Greg Thompson is a lecturer in the School of Education at Murdoch University. He holds a PhD and an MEd from Murdoch University and a BA (Hons) from the University of Western Australia. He has taught for many years in secondary schools in Western Australia. In 2005 he was awarded the Thelma Harley Brown Prize in Education for his research on student connectedness in secondary schools. Dr. Thompson’s publications include Swings and Round-Abouts: Connectedness in Secondary Schools, as well as articles several journals including the British Journal of Sociology of Education and Discourse: Studies in the Cultural Politics of Education. He is a member of the Philosophy of Education Society of Australasia and contributes to several poststructural and postmodern education Significant Interest Groups (SIGs)within various associations and societies.
Who is the Good High School Student? by Greg Thompson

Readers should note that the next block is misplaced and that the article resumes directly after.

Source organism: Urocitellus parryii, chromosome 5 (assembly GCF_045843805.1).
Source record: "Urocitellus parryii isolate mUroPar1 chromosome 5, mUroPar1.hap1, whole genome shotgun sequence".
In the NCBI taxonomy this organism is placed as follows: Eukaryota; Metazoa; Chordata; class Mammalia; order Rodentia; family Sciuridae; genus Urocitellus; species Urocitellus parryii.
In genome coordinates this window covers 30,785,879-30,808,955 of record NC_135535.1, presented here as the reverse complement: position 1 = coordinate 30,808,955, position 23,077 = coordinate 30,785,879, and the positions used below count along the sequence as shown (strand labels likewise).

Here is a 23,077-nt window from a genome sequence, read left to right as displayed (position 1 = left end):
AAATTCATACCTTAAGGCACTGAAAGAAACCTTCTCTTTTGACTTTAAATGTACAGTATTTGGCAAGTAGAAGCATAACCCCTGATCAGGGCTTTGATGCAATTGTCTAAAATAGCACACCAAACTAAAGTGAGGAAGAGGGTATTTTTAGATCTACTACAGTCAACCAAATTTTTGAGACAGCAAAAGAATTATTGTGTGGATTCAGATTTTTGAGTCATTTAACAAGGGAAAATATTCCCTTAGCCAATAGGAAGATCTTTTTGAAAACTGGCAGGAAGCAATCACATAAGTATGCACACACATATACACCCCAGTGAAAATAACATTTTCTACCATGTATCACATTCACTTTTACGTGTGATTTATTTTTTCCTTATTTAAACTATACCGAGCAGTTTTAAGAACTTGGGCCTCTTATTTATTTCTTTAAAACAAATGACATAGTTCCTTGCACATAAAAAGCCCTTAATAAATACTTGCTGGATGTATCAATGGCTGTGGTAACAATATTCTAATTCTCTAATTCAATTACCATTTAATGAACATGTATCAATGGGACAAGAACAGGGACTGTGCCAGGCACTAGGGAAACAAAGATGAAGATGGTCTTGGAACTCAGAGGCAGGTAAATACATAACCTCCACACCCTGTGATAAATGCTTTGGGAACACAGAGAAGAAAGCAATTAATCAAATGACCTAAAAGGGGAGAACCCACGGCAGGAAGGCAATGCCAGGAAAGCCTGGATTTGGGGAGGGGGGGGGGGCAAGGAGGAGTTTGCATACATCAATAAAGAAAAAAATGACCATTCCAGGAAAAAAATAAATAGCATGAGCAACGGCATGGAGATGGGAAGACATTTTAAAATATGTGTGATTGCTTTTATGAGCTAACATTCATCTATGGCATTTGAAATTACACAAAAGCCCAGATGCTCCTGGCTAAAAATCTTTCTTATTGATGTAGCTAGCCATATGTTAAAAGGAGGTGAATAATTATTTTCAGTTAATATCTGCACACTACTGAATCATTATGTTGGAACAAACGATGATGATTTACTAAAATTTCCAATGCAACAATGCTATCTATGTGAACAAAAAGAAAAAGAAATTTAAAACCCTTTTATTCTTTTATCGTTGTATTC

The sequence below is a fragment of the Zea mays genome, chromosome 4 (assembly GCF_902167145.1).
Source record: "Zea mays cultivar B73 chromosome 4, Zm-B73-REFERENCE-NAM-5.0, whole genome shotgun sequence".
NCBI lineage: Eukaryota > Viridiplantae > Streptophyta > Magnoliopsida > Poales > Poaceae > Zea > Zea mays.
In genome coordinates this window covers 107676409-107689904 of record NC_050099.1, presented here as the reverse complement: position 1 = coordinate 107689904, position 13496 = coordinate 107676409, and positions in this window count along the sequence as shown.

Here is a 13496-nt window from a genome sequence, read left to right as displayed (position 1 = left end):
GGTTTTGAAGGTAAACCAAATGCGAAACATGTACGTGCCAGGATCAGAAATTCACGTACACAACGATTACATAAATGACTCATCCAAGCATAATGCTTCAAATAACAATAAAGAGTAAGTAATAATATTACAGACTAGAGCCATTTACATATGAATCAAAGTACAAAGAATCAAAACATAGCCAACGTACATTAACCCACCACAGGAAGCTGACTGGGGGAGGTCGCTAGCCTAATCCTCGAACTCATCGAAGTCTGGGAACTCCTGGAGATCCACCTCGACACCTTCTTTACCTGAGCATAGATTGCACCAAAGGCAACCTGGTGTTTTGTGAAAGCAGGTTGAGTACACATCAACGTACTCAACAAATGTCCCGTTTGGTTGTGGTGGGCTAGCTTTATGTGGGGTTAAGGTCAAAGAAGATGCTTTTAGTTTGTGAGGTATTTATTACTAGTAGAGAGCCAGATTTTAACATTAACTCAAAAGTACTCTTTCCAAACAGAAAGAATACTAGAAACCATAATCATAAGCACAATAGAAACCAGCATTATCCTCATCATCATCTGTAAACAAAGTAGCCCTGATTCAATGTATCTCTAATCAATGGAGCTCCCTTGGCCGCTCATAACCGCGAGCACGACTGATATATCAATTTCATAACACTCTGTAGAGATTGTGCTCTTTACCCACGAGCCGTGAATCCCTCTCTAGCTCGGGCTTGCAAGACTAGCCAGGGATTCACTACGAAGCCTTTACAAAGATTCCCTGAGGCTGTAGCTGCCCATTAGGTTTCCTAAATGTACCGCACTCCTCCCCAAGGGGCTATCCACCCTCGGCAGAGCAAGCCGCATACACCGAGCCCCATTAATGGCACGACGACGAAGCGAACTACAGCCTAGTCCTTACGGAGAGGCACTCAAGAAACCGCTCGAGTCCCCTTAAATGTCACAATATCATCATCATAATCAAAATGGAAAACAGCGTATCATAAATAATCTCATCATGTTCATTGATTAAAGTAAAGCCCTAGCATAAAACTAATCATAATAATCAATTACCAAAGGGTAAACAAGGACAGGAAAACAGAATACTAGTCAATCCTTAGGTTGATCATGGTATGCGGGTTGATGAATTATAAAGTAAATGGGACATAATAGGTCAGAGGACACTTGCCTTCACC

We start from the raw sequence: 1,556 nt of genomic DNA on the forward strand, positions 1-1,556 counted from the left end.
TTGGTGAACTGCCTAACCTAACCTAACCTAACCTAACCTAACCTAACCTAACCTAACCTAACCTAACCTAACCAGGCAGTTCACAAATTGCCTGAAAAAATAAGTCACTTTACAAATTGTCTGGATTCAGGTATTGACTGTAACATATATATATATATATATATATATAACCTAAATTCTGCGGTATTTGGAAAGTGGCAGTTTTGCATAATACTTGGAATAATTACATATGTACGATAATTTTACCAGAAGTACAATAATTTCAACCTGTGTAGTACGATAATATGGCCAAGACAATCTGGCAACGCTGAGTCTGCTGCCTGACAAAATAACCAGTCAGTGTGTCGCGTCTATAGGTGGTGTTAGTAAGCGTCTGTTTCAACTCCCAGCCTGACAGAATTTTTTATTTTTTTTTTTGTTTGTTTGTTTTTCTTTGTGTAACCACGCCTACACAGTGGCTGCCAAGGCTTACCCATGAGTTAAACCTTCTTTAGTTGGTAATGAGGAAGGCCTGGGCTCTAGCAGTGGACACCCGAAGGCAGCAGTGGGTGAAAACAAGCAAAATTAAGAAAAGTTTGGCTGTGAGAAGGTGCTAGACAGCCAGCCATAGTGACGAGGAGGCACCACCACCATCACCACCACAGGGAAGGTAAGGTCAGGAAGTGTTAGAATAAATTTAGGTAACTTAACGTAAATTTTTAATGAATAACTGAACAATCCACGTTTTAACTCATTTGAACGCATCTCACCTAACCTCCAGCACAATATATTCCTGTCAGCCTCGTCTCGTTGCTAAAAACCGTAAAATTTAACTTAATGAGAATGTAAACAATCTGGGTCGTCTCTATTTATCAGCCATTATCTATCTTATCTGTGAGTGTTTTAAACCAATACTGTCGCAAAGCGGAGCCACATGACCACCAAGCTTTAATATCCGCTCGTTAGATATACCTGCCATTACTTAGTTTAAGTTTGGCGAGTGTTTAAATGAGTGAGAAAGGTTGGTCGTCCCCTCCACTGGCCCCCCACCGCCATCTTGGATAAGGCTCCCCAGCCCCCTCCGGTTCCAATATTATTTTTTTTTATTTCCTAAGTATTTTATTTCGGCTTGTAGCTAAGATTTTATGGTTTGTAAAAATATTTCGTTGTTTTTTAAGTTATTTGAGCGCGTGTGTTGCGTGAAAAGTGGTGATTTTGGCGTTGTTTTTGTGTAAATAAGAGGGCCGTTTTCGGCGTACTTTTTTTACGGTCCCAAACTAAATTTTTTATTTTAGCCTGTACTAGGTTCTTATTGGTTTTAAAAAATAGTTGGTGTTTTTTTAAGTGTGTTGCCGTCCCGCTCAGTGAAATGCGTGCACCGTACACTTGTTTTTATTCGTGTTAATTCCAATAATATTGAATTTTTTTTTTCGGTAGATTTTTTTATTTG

The idea that schools exist to produce students who become good citizens is one of the basic tenets of modernist educational philosophies that dominate the contemporary education world. The school has become a political site where policy, curriculum orientations, expectations and philosophies of education contest for the ‘right’ way to school and be schooled. By pushing the ontological understandings of the self beyond the modernist philosophies that currently dominate schools and schooling, this study problematises the tendency to see students as fixed, measurable identities (beings) and offers valuable insights on high school students in the new millennia.
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